*2011 and Band Members*

The next two paragraghs are taken from the book "Suede: Love and Poison", the authorised biograghy by David Barnett (Andrť Deutsch Ltd London 2003).

Five months later, in the first interview since Bernard's departure, Brett Anderson told NME: "The history of this f****** band is ridiculous. It's like Machiavelli rewriting Fear And Loathing In Las Vegas. It involves a cast of thousands. It should star Charlton's like a pram that's just been pushed down a hill. It's always been fiery and tempestuous and really on the edge and it never stops. I don't think it ever will. It would make a f****** good book."

That was back in August 1994, though the quote could have easily come from almost any point in the band's tumultuous career.

Let's now move to the last page in the book where David Barnett says:'The only predictable thing about Suede's future is that it will be utterly unpredictable.'

Never has a truer word been written now that the band has reformed after all this time. And an absolute delight to all those who have loved and missed Suede for too long. There is so much to say about this reunion and the gigs played since that I'm sure most of you reading this will know of all and have attended these performances already.

*       *       *

These above remasters were released from May 30. They are massive three-disc editions of each of the bandís studio LPs, from 1993 2s self-titled debut to 2002 2s A New Morning. The sets feature two CDs featuring the remastered original albums, the bandís many non-LP B-sides and many unreleased demos and outtakes, along with DVDs that combine music videos and vintage live performances with new interviews with principal members of the band. They are not in Suede Music yet as that will take a while to do.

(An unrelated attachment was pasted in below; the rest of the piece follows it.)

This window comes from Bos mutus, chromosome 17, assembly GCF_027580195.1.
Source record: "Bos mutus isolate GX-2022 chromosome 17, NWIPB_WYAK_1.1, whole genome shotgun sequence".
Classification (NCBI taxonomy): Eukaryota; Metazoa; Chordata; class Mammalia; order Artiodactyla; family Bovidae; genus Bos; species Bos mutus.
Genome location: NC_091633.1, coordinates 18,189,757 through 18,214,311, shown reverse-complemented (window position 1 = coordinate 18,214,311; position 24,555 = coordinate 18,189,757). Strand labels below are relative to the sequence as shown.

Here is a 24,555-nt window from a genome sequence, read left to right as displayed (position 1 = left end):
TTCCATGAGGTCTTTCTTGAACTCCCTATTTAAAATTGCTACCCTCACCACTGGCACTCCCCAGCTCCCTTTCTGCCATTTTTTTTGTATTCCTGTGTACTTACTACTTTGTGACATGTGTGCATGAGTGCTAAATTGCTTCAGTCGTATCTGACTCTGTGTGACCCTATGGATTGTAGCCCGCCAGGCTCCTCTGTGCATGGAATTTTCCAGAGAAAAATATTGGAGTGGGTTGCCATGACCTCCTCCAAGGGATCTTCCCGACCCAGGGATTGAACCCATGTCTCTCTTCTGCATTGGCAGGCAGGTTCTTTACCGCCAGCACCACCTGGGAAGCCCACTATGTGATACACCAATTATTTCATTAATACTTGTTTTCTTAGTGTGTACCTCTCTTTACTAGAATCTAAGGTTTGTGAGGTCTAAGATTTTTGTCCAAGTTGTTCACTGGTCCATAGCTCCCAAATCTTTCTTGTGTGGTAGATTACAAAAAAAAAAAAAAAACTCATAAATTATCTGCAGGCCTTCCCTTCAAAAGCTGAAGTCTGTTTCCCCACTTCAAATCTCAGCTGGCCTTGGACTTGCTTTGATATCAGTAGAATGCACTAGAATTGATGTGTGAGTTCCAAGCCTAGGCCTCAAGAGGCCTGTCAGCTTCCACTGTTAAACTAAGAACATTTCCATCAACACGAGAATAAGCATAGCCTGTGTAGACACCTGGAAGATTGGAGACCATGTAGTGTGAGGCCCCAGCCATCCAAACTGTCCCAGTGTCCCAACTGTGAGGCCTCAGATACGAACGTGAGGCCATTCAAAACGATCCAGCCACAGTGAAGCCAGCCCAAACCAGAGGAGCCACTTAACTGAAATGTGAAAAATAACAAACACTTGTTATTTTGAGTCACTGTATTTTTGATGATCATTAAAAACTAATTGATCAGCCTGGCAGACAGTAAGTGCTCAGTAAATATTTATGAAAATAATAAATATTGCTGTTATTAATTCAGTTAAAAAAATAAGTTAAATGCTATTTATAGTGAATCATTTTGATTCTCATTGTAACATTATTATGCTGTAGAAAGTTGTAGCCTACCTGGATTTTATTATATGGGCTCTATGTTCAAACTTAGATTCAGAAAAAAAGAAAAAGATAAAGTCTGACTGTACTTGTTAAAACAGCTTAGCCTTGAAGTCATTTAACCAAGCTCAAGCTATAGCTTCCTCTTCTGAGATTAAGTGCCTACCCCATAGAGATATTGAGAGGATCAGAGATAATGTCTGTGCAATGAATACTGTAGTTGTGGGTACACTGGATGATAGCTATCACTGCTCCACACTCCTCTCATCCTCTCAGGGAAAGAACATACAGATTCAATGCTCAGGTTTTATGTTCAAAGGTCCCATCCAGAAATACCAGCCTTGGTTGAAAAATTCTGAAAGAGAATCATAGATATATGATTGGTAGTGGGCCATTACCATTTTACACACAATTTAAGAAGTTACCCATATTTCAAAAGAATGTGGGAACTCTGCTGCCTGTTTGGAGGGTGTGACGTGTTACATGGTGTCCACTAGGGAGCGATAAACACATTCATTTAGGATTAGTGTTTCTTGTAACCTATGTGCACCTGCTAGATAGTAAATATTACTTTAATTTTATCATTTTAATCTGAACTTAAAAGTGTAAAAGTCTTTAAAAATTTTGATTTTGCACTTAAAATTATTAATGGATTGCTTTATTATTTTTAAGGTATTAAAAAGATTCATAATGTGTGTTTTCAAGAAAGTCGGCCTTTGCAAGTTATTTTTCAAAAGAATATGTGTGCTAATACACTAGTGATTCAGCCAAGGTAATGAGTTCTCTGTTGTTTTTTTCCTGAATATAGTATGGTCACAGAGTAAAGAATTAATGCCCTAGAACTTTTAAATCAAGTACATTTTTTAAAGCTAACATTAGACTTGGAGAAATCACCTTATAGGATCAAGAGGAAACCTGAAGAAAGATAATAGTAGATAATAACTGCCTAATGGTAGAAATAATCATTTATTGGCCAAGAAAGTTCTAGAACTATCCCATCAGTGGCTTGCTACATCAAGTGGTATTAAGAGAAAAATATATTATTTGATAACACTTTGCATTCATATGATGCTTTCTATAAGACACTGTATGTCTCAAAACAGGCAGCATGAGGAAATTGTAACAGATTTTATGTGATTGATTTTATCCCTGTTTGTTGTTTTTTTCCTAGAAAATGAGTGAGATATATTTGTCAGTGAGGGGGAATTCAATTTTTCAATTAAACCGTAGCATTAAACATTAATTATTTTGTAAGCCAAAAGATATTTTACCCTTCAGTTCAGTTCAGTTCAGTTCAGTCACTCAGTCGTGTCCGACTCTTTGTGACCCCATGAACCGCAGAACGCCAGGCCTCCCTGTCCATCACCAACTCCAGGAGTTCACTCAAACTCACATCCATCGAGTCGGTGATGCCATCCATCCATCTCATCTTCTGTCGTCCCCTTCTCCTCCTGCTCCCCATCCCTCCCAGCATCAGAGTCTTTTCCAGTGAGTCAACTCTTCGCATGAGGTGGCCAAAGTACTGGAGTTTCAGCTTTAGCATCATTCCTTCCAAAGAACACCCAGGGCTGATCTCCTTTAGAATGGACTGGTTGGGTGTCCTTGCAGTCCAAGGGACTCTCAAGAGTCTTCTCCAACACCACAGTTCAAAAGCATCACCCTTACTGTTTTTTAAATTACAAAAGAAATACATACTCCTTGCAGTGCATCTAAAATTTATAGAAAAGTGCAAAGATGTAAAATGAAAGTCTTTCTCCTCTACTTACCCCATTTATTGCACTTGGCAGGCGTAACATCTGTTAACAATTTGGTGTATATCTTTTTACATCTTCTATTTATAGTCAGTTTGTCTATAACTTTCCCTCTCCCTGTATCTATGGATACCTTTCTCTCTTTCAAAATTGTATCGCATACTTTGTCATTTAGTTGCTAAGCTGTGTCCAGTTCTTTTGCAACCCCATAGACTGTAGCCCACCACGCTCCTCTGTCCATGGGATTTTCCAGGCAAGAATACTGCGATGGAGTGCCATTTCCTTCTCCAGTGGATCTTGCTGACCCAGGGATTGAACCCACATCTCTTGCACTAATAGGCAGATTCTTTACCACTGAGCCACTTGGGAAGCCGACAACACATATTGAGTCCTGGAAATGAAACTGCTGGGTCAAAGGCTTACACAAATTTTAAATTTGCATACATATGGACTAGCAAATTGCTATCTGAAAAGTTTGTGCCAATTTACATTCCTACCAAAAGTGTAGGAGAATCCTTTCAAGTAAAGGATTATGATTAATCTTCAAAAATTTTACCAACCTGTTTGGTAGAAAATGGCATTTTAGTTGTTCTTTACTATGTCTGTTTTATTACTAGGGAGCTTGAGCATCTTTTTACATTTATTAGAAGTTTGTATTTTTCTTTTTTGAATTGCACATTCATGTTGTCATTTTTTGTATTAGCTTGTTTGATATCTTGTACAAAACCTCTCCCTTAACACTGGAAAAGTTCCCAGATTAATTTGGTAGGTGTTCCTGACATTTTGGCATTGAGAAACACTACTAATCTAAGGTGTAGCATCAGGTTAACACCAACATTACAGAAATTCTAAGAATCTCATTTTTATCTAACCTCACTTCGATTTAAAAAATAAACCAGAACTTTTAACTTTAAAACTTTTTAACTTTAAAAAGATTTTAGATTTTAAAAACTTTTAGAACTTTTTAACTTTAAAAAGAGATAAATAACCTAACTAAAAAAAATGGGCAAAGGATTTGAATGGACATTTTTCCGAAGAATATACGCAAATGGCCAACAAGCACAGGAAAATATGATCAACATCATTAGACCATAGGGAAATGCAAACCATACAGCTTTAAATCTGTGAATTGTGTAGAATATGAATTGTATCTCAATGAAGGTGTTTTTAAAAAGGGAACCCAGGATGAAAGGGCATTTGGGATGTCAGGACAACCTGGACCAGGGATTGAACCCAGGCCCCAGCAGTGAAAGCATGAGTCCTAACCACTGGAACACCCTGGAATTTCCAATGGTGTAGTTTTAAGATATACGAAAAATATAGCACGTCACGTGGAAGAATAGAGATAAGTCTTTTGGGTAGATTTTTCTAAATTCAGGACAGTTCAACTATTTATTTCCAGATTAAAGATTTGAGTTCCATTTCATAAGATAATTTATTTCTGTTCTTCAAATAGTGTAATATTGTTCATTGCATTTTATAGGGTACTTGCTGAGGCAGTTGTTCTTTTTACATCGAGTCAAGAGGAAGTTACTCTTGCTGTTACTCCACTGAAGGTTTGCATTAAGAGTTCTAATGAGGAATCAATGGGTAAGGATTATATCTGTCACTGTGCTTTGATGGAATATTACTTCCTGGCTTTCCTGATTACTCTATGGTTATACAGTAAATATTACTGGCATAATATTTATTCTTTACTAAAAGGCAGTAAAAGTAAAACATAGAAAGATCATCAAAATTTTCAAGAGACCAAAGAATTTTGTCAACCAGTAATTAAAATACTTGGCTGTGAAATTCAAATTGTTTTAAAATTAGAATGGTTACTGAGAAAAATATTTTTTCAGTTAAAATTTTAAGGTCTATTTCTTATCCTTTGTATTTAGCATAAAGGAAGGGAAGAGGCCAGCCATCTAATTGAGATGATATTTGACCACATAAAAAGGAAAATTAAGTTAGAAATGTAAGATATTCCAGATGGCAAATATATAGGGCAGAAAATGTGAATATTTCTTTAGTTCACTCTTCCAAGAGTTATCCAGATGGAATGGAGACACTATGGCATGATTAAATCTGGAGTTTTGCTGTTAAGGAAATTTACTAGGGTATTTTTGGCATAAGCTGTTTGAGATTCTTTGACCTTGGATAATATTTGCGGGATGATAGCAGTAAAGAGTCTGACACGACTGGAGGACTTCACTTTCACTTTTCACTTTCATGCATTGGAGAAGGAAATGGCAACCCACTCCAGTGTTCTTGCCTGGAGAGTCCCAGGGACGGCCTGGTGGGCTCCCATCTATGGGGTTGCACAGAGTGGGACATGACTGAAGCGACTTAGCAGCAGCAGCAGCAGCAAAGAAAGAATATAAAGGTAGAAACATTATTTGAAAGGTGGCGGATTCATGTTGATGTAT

A new Album is finally out in 2013 called Bloodsports and had a debut at # 10 on the UK charts. That is really cool and I think people are glad to see Suede back and playing good music.

Youtube of "Barriers".

Bloodsports by Stephen Thomas Erlewine from AllMusic

"Suede didn't so much disband as unravel. Racked by too many indulgences and addictions, the group faded away in the early years of the new millennium, leaving behind a somewhat tarnished conclusion to what was a glorious career.

Brett Anderson slowly got himself back on track, first reuniting with original Suede guitarist Bernard Butler for the rather excellent one-shot band the Tears, then carving out a contemplative solo identity where much of the squalor, sex, and grime of Suede was stripped away, leaving behind contemplative pop and broken-hearted ruminations.

Eventually, as it came time to repackage and reissue the Brit-pop glory years and the prospect of high-dollar live reunions lurked, there seemed to be one logical next move: to reunite Suede as a going concern. After all, Anderson had quietly honed his craft on those solo albums, but few noticed; Suede gives him the platform he deserves. He seizes that opportunity on Bloodsports, a reunion of the Coming Up lineup lacking any of that record's gleeful, hedonistic trash.

Instead, this incarnation of Suede favors the darkly majestic, romantic bent of the Butler era, with a major difference: they've replaced Butler's operatic sweep by proudly sporting the scars of time. Anderson is no longer romanticizing doomed love, he's soldiering on and his fight against the dying light gives Bloodsports an air of optimism underneath its elegant melancholy.

Also, it helps that he, guitarist Richard Oakes, and Neil Codling -- a keyboardist who began his stint in the band serving almost as decoration, and has now developed into a valued collaborator, contributing songwriting credits to over half the album -- have constructed an elegantly lean, quietly forceful collection of songs that emphasize how Suede play ballads as if they're anthems and vice-versa.

Where Head Music and A New Morning felt fractured and confused, Bloodsports is precise and purposeful. By excising the neon-colored glam that came to define the band in the years after Coming Up, Suede wear their middle age with style. Never once do they sound desperate on Bloodsports; they sound confident, and comfortable in the knowledge that this is where they all should be."